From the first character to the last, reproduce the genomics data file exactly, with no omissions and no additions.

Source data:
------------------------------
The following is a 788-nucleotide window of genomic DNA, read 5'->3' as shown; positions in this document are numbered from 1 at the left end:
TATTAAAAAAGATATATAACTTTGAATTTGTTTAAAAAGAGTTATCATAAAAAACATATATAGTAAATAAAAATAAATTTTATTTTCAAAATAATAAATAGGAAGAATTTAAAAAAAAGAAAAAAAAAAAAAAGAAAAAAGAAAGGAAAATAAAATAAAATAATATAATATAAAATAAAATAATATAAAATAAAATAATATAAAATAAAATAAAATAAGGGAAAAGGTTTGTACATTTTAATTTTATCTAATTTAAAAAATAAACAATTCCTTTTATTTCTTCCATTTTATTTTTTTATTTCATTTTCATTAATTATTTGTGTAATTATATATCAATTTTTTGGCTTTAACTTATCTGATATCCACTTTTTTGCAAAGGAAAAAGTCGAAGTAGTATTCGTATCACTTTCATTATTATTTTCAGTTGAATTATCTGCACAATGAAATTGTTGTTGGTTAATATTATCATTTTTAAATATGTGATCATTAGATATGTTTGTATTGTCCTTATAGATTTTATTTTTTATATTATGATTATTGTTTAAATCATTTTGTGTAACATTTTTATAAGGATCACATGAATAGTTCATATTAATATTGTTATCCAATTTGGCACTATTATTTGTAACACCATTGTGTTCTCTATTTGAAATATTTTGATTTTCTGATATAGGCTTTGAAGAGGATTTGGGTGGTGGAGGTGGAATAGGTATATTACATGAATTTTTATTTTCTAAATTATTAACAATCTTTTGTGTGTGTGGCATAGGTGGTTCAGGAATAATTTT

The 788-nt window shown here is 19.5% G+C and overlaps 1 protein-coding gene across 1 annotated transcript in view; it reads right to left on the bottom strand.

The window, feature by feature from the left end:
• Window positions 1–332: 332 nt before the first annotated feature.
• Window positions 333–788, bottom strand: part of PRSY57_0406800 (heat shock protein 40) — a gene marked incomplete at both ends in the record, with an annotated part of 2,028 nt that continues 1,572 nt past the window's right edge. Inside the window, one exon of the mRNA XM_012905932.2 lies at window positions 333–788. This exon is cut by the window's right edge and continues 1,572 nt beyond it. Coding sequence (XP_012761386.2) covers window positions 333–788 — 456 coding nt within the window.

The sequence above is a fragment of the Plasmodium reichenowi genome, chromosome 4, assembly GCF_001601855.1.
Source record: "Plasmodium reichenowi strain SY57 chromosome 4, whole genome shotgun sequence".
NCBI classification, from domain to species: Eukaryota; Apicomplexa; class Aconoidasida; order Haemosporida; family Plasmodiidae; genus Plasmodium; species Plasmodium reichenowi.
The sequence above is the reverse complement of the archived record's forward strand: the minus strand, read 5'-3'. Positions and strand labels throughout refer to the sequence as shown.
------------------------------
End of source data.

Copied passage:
The following is a 788-nucleotide window of genomic DNA, read 5'->3' as shown; positions in this document are numbered from 1 at the left end:
TATTAAAAAAGATATATAACTTTGAATTTGTTTAAAAAGAGTTATCATAAAAAACATATATAGTAAATAAAAATAAATTTTATTTTCAAAATAATAAATAGGAAGAATTTAAAAAAAAGAAAAAAAAAAAAAAGAAAAAAGAAAGGAAAATAAAATAAAATAATATAATATAAAATAAAATAATATAAAATAAAATAATATAAAATAAAATAAAATAAGGGAAAAGGTTTGTACATTTTAATTTTATCTAATTTAAAAAATAAACAATTCCTTTTATTTCTTCCATTTTATTTTTTTATTTCATTTTCATTAATTATTTGTGTAATTATATATCAATTTTTTGGCTTTAACTTATCTGATATCCACTTTTTTGCAAAGGAAAAAGTCGAAGTAGTATTCGTATCACTTTCATTATTATTTTCAGTTGAATTATCTGCACAATGAAATTGTTGTTGGTTAATATTATCATTTTTAAATATGTGATCATTAGATATGTTTGTATTGTCCTTATAGATTTTATTTTTTATATTATGATTATTGTTTAAATCATTTTGTGTAACATTTTTATAAGGATCACATGAATAGTTCATATTAATATTGTTATCCAATTTGGCACTATTATTTGTAACACCATTGTGTTCTCTATTTGAAATATTTTGATTTTCTGATATAGGCTTTGAAGAGGATTTGGGTGGTGGAGGTGGAATAGGTATATTACATGAATTTTTATTTTCTAAATTATTAACAATCTTTTGTGTGTGTGGCATAGGTGGTTCAGGAATAATTTT

The 788-nt window shown here is 19.5% G+C and overlaps 1 protein-coding gene across 1 annotated transcript in view; it reads right to left on the bottom strand.

The window, feature by feature from the left end:
• Window positions 1–332: 332 nt before the first annotated feature.
• Window positions 333–788, bottom strand: part of PRSY57_0406800 (heat shock protein 40) — a gene marked incomplete at both ends in the record, with an annotated part of 2,028 nt that continues 1,572 nt past the window's right edge. Inside the window, one exon of the mRNA XM_012905932.2 lies at window positions 333–788. This exon is cut by the window's right edge and continues 1,572 nt beyond it. Coding sequence (XP_012761386.2) covers window positions 333–788 — 456 coding nt within the window.

The sequence above is a fragment of the Plasmodium reichenowi genome, chromosome 4, assembly GCF_001601855.1.
Source record: "Plasmodium reichenowi strain SY57 chromosome 4, whole genome shotgun sequence".
NCBI classification, from domain to species: Eukaryota; Apicomplexa; class Aconoidasida; order Haemosporida; family Plasmodiidae; genus Plasmodium; species Plasmodium reichenowi.
The sequence above is the reverse complement of the archived record's forward strand: the minus strand, read 5'-3'. Positions and strand labels throughout refer to the sequence as shown.